Please give us the first page of the book.
Since there are two of my stories in this collection, I get two pages, right? J Okay, we’ll compromise; a page and a half. I’ll give the prologue to For Maria, since it’s a complete chapter.
1 March 1940
I hope this letter finds you well. I have received no response to my letter of last December regarding your sister’s baby girls. I can only hope it reached you, and that your response is en route. I fear, though, that there may not be time to await its arrival.
Our apartment is being watched, as are so many others in this district. Rósa and I leave for
* * *
“…AND THEY HIDE IN THE SHADOWS LIKE RATS.”
“Stay back from the window, Rósa. If they see you, they may come before we’re ready.”
Rósa Dudek eased the curtain closed and rubbed her thin arms against the damp cold permeating the front room of their tiny second-floor apartment. The chill crept inward from the tips of her frail fingers and numbed her bony hands, triggering a dull ache in her arthritic joints. She shivered and pulled a threadbare woolen shawl tighter around her shoulders. Her wistful gaze flicked to a small fireplace, empty but for the powdery residue of last month’s coal, now too costly to replace.
“What are you writing, Gustaw?”
Her husband laid his pen onto the table and ran his fingers through thinning black hair. Cupping his hands around his mouth, he blew into them, then flexed his stiff fingers next to three stubby candles sprouting from a triple brass candle holder on the table. A weary halo shrouded the sickly yellow flames and cast weak shadows across peeling floral wallpaper and a pockmarked tabletop. The jaundiced glow accented the deep creases in Gustaw’s lean tired face. He coughed.
“I write again to the Mahlers in
“But why? They didn’t respond to your first letter.”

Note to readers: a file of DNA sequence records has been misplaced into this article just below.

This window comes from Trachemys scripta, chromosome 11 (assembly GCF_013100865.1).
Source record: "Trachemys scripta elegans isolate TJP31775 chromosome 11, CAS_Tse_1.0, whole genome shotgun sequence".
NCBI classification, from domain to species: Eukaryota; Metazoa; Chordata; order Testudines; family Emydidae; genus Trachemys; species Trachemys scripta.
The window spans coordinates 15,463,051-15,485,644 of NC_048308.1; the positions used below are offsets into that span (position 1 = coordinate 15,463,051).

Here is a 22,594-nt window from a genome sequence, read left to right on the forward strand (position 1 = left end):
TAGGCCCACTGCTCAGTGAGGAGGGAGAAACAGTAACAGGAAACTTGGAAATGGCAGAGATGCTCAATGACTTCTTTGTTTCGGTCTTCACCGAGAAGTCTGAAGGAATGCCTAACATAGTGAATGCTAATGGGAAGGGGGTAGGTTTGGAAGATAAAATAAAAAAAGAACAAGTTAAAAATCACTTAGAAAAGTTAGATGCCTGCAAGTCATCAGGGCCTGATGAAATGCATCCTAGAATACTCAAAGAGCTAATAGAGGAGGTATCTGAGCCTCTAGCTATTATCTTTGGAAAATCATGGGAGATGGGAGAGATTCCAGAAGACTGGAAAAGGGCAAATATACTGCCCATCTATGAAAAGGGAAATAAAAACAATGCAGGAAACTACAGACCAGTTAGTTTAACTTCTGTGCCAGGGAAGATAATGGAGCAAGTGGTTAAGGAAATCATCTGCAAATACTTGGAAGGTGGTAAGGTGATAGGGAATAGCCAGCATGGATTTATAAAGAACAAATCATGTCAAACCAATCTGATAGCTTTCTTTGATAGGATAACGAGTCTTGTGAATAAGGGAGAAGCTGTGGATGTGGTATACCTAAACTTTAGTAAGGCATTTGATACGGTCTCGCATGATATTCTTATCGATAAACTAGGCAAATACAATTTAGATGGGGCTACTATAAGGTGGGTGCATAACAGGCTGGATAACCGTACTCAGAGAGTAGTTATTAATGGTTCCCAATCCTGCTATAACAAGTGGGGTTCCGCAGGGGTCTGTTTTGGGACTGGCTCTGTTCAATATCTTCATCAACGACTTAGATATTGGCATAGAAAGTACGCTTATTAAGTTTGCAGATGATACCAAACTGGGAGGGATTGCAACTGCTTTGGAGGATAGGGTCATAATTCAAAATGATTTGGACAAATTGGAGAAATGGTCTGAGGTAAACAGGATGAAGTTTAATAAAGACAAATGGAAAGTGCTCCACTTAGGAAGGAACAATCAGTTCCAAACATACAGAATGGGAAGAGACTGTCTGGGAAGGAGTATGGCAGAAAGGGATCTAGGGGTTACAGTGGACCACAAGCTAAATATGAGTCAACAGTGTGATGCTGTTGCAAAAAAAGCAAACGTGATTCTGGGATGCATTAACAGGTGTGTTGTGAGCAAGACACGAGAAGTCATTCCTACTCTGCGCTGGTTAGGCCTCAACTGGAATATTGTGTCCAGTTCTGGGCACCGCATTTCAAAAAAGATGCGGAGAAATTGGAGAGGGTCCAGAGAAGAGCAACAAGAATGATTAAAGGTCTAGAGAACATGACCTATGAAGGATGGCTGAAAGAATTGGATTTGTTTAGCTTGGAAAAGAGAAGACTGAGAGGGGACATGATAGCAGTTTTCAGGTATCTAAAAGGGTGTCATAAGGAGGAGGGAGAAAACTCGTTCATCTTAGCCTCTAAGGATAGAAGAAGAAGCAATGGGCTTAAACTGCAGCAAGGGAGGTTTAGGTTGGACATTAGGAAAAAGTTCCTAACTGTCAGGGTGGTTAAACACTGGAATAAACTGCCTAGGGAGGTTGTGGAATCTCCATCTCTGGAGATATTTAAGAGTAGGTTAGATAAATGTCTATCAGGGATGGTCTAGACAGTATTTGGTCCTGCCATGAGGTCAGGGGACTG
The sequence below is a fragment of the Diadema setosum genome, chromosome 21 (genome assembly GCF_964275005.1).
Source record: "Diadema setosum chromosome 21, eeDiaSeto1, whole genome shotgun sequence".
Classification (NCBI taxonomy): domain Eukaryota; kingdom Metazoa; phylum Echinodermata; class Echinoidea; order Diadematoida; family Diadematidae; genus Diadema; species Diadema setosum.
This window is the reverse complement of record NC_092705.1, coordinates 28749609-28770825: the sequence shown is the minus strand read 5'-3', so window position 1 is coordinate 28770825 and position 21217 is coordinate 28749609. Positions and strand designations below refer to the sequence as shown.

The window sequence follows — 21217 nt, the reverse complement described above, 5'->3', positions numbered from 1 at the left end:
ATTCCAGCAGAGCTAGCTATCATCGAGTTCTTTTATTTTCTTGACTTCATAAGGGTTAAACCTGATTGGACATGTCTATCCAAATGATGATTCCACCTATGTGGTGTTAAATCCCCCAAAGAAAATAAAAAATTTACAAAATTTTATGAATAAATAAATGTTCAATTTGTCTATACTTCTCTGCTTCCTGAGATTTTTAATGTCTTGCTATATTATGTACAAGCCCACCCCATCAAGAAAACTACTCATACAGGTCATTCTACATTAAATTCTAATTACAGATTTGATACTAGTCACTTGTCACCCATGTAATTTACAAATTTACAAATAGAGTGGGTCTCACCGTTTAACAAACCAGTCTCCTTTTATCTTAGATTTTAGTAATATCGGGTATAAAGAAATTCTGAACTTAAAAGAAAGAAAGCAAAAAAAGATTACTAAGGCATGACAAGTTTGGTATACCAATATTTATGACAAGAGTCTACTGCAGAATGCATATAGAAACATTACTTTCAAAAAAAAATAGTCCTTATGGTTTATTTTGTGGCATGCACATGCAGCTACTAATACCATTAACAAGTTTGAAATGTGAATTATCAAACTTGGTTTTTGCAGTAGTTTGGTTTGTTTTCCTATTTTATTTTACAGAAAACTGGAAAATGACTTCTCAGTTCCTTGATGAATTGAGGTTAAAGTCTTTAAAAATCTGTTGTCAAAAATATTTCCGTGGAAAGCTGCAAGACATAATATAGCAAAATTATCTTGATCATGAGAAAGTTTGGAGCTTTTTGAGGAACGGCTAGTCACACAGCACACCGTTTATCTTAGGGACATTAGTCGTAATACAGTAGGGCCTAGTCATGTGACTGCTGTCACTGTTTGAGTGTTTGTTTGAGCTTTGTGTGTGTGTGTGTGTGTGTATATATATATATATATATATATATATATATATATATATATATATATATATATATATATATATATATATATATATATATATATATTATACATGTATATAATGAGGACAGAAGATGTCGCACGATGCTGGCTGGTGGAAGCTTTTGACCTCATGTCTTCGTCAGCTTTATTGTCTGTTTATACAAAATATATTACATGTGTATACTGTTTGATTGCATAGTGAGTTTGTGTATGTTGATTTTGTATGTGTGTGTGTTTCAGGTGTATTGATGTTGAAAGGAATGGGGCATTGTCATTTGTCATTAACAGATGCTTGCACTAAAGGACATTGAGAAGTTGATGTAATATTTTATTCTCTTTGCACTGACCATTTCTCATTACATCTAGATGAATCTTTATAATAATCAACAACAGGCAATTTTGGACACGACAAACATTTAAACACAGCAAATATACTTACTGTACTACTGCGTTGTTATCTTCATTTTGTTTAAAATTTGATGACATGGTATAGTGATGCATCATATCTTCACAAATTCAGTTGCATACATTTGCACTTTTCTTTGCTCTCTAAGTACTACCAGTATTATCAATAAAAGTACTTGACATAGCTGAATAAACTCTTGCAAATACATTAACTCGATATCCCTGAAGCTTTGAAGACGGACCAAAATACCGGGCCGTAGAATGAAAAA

“I know they didn’t respond, but I don’t know why. The post is slow since the Germans invaded. There could be many reasons.” He lifted his gaze. “And we must do everything we can to return the girls to their family.”
Rósa clutched her arms around her slight waist. “Perhaps they’ve left
Or maybe they don’t want the children.”
Gustaw paused, then rose from his chair and took his wife into his arms. He kissed her forehead. “You understand we must return them, don’t you?”
Her eyes brimmed as he caressed her cheek.
“God has withheld children from us for reasons only he knows, Rósa, and lacking a son or a daughter does not lessen my love for you, you know that. I’m becoming attached to the twins, too, but we cannot take another family’s children for our own. God would never honor such a thing.”
“Of course I know this,” she sniffled. “But they’re so beautiful, and they look at me as though…” Her chest convulsed, and she rested her forehead on her husband’s shoulder. He let her release, as he had so often over the past twenty-five years at yet another month’s reminder that motherhood had eluded her.
“Rósa, it’s time we must—”
They stiffened at a tapping on the wall. Three taps, followed by two. Then silence.
Gustaw rushed to the table and blew out the candles. He stuffed the unfinished letter and envelope into his jacket pocket. “Get the children. Now!”
How can readers find you on the Internet?
I have a website at www.brucejudisch.com. If you click on one of the book covers, it will take you to a page dedicated to that book. The exception to that is the cover of Lost Loves, since it’s a compilation. Click on the Katia and For Maria covers for their respective pages to see what’s in Lost Loves.
I’d love to hear from any of your readers through the Contact Me link at the bottom of each of my Web pages. I give discounts for signed copies cheaper than the cover prices.
I've enjoyed having you on the blog as well.
Readers, here are links to the book. By using one when you order, you help support this blog.
The Lost Loves of World War II - Christianbook.com
The Lost Loves of World War II Collection: Three Novels of Mysteries Unsolved Since World War II - Amazon
The Lost Loves of World War II Collection: Three Novels of Mysteries Unsolved Since World War II - Kindle